Attendance numbers continue to pace the GLVC

Zane Clodfelter

While attendance numbers have dropped at the Physical Activities Center (PAC) for men’s basketball games, Southern Indiana still remains one of the leaders in Division II attendance coming into this season.

In 2012-2013, USI averaged 1,520 fans in 15 regular season games at the PAC. The biggest crowd at the 2,600-seat venue was during the team’s final Great Lakes Valley Conference (GLVC) match-up against Kentucky Wesleyan, with 2,400 fans in attendance.

“We have a very loyal fan base,” USI Sports Information Director Ray Simmons said. “(Men’s Head Coach) Rodney  has always said how amazing it is what we have here.”

Leading Division II in attendance numbers in 2012-2013 was Northern State (N.D.) which averaged 3,199 fans. USI came in 27th among the rankings. The university ranked second among GLVC attendance numbers, falling only behind Drury, who came in at 11th with an average of 1,889 fans per game.

“Most schools around the country don’t have that booster club system that is a loyal base of people who come to see the games, who are there for you thick and thin,” Simmons said. “We are blessed to have a loyal following of fans.”

Men’s Head Coach Watson said enthusiastic crowds help provide extra energy to his players. Watson mentioned the KWC game last season, when the students had the “Silent Night” promotion and stayed silent before erupting on the tenth point. Watson still credits the fans for his team’s turnaround following a sluggish start to the game.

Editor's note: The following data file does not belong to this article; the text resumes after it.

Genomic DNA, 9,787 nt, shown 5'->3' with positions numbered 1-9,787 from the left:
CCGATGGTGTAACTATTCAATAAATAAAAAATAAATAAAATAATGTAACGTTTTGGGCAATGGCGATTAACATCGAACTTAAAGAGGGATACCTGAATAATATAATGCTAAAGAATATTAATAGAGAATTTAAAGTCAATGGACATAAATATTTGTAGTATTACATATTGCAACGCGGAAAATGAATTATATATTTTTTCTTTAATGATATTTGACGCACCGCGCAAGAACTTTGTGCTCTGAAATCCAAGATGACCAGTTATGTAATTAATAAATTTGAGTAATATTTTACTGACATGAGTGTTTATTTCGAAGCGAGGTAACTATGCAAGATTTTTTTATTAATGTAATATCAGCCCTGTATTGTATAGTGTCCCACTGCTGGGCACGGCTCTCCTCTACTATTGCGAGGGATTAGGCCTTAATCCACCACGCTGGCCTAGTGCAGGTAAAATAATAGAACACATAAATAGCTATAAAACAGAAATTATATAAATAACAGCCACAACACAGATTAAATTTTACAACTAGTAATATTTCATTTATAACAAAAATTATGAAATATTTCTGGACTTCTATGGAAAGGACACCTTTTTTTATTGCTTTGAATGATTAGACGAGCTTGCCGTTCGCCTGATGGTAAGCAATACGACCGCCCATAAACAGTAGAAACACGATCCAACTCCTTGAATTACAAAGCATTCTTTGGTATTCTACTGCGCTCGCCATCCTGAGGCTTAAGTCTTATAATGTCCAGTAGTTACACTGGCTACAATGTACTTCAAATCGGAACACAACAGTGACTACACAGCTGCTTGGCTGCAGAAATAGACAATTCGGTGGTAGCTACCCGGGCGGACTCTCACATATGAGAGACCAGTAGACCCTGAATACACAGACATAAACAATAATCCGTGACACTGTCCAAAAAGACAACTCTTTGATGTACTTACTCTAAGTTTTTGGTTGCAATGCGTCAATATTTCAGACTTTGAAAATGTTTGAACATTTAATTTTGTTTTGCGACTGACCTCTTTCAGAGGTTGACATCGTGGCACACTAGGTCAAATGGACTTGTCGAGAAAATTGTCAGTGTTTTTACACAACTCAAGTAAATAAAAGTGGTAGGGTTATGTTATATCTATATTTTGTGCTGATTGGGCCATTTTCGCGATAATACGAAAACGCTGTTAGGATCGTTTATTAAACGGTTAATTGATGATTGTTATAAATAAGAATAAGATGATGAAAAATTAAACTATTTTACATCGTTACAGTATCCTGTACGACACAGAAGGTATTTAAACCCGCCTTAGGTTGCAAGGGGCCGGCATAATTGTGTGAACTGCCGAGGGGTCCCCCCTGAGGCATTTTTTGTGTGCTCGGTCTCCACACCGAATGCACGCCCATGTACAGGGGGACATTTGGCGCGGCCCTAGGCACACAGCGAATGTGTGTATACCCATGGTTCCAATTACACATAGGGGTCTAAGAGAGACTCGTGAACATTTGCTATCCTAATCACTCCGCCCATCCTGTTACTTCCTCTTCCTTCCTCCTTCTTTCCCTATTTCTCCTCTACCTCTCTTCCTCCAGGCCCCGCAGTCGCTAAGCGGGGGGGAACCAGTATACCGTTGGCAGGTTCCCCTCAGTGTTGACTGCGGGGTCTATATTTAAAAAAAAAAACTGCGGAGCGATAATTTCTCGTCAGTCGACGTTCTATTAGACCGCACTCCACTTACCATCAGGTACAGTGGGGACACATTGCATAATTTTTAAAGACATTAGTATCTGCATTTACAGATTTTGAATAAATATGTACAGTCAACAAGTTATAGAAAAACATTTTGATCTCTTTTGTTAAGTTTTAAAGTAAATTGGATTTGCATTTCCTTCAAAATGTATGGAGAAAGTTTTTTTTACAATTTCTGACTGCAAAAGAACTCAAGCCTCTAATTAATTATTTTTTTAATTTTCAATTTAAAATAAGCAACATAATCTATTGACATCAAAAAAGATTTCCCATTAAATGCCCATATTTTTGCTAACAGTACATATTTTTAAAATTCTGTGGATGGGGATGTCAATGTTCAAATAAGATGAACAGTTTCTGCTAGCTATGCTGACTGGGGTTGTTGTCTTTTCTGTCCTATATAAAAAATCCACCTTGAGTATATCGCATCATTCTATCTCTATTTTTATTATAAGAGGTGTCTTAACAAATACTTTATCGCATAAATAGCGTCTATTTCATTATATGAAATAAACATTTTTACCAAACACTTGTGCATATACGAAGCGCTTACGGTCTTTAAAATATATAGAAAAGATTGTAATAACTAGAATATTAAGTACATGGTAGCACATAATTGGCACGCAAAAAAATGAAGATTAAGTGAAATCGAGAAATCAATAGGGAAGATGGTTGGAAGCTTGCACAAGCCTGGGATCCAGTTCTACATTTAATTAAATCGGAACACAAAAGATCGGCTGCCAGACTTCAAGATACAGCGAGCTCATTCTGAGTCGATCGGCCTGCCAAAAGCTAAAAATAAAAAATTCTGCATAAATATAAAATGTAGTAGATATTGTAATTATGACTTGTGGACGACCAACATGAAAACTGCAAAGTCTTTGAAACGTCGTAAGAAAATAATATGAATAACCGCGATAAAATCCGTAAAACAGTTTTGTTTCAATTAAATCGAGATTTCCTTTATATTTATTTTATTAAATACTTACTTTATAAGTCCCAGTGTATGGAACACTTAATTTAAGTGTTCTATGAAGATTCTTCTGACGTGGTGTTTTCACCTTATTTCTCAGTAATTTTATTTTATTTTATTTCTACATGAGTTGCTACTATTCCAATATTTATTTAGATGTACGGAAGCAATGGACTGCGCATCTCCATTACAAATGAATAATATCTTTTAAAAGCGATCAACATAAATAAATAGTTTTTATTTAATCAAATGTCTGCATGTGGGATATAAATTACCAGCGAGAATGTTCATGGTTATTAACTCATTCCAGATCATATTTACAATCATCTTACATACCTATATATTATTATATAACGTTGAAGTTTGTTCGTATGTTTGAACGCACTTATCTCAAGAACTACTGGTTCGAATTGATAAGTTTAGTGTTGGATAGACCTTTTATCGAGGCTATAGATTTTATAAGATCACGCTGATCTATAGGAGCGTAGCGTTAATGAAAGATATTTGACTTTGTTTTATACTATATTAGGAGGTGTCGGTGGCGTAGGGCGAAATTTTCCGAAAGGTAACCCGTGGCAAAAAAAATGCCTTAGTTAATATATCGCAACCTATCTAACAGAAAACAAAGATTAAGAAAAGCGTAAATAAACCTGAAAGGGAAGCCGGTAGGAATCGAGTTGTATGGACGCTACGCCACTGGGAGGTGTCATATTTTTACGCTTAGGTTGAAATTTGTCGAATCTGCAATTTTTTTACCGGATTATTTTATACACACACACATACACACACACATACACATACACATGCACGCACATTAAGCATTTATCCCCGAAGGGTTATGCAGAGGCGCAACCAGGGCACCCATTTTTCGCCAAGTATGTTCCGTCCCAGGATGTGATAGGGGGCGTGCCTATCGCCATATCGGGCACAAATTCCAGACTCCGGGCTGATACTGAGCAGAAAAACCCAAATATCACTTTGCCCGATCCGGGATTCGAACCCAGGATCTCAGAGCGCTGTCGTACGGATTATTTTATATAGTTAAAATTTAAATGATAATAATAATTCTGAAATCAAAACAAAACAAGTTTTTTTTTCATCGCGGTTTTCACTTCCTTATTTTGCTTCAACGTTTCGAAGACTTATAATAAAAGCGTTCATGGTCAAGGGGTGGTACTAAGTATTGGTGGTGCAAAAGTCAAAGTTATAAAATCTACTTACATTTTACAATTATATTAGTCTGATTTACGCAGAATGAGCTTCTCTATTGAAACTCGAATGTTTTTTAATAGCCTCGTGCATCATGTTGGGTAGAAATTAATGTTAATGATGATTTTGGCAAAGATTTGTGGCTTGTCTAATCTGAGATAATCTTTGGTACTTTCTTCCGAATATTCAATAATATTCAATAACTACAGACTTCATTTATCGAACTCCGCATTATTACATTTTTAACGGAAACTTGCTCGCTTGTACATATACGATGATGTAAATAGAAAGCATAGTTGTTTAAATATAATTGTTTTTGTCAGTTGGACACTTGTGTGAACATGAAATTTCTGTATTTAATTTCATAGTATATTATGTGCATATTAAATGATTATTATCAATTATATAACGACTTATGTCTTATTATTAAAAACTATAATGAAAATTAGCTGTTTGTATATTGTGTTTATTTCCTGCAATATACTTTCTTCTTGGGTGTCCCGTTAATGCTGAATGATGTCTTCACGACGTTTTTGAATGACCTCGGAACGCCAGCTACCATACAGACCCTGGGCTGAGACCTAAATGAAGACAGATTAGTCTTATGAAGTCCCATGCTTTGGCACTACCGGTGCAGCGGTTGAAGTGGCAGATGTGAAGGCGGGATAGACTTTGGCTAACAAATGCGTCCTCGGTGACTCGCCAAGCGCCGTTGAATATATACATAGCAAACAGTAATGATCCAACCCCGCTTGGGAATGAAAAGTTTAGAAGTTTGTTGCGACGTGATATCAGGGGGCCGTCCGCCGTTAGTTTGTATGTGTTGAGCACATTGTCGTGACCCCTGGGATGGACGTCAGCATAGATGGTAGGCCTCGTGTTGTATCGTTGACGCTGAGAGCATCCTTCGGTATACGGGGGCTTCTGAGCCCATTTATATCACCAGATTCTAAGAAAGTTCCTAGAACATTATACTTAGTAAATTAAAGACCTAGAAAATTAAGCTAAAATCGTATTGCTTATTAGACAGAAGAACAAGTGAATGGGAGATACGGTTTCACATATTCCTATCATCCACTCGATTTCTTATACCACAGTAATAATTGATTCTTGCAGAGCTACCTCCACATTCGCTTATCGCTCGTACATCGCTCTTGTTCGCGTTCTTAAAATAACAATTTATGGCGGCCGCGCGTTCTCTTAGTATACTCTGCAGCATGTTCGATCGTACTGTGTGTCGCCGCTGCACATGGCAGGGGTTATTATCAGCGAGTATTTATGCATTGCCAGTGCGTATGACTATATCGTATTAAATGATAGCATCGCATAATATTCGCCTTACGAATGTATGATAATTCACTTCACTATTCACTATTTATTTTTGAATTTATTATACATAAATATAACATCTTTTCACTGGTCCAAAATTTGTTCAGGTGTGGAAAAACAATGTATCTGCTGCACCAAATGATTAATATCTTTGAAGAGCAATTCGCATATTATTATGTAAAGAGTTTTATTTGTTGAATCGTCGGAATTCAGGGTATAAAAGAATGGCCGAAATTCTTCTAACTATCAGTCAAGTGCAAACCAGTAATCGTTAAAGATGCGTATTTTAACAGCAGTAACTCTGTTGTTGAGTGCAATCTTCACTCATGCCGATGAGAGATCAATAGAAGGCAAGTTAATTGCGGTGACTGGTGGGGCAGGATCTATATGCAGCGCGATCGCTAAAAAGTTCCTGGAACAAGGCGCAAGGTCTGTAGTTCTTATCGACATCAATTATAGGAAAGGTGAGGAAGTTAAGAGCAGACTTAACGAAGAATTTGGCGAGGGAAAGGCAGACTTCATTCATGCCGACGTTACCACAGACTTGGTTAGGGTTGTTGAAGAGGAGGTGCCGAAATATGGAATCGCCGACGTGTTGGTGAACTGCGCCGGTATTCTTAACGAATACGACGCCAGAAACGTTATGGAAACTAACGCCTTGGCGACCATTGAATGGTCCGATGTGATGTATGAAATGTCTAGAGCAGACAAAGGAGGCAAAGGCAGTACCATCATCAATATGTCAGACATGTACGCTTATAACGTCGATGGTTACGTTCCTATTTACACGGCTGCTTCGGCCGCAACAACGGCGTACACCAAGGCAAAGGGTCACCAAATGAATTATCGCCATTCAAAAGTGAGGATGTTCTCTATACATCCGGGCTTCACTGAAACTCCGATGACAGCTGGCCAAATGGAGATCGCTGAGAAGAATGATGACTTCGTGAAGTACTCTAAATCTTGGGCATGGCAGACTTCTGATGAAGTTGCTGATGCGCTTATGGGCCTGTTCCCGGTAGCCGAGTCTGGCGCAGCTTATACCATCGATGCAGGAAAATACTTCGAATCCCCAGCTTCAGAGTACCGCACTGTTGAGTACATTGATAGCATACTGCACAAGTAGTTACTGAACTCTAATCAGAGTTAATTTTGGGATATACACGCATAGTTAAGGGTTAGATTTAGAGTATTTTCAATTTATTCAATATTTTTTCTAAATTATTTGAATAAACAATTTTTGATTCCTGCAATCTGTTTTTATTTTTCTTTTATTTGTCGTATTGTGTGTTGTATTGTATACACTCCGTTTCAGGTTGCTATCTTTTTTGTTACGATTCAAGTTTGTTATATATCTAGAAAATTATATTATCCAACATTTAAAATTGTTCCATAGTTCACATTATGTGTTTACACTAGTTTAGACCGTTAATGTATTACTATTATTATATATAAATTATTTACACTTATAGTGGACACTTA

“That energy that our students brought on the tenth point won the game for us, and I’ve never said that before,” Watson said. “As a fan, you can’t make shots, but I’ve never seen a game change like it did in that game. The kids ignited us. We never looked back.”

While USI’s attendance figures rank among the best out of the 265 basketball playing Division II schools, numbers over the last decade have dropped on an annual basis. Before the PAC was remodeled with a new wooden floor and new seats, the university averaged 2,308 fans per game in 2004-2005. Prior to the renovation, the PAC held 3,300 fans. A year after the renovation, which lowered the seating capacity by 700, the average attendance was down to 2,153 in 2006-2007.

Other factors might have had an impact, too. USI had games televised on the now defunct News 25 Sports Channel. Despite the channel being off the air for quite some time, Simmons said fans still call in asking when the Eagles will be on television.

“I have one person who calls me every other month asking when USI is going to be back on television,” Simmons said.

While the attendance numbers have dropped, USI’s performance on the court hasn’t. Year in and year out, men’s basketball has been a contender in not only the GLVC but on the national level as well.

“I think it’s really important that we continue to do our part for student life,” Watson said. “I think that is what Dr. Rice had in mind, it seemed to be really important to him that we had a strong athletic program.”

Watson said coaching in a place where basketball is important makes the environment that much better, compared to traveling to places where his team plays in arenas that are largely empty.

“I think we are really fortunate to be in a community where basketball is a big deal. It’s part of our culture, it’s a part of a family’s free time,” Watson said. “The basketball culture really isn’t that way in every place or in our league.”

Which is why, despite the drop in attendance, the Eagles still have one of the toughest venues for opposing teams in all of Division II basketball.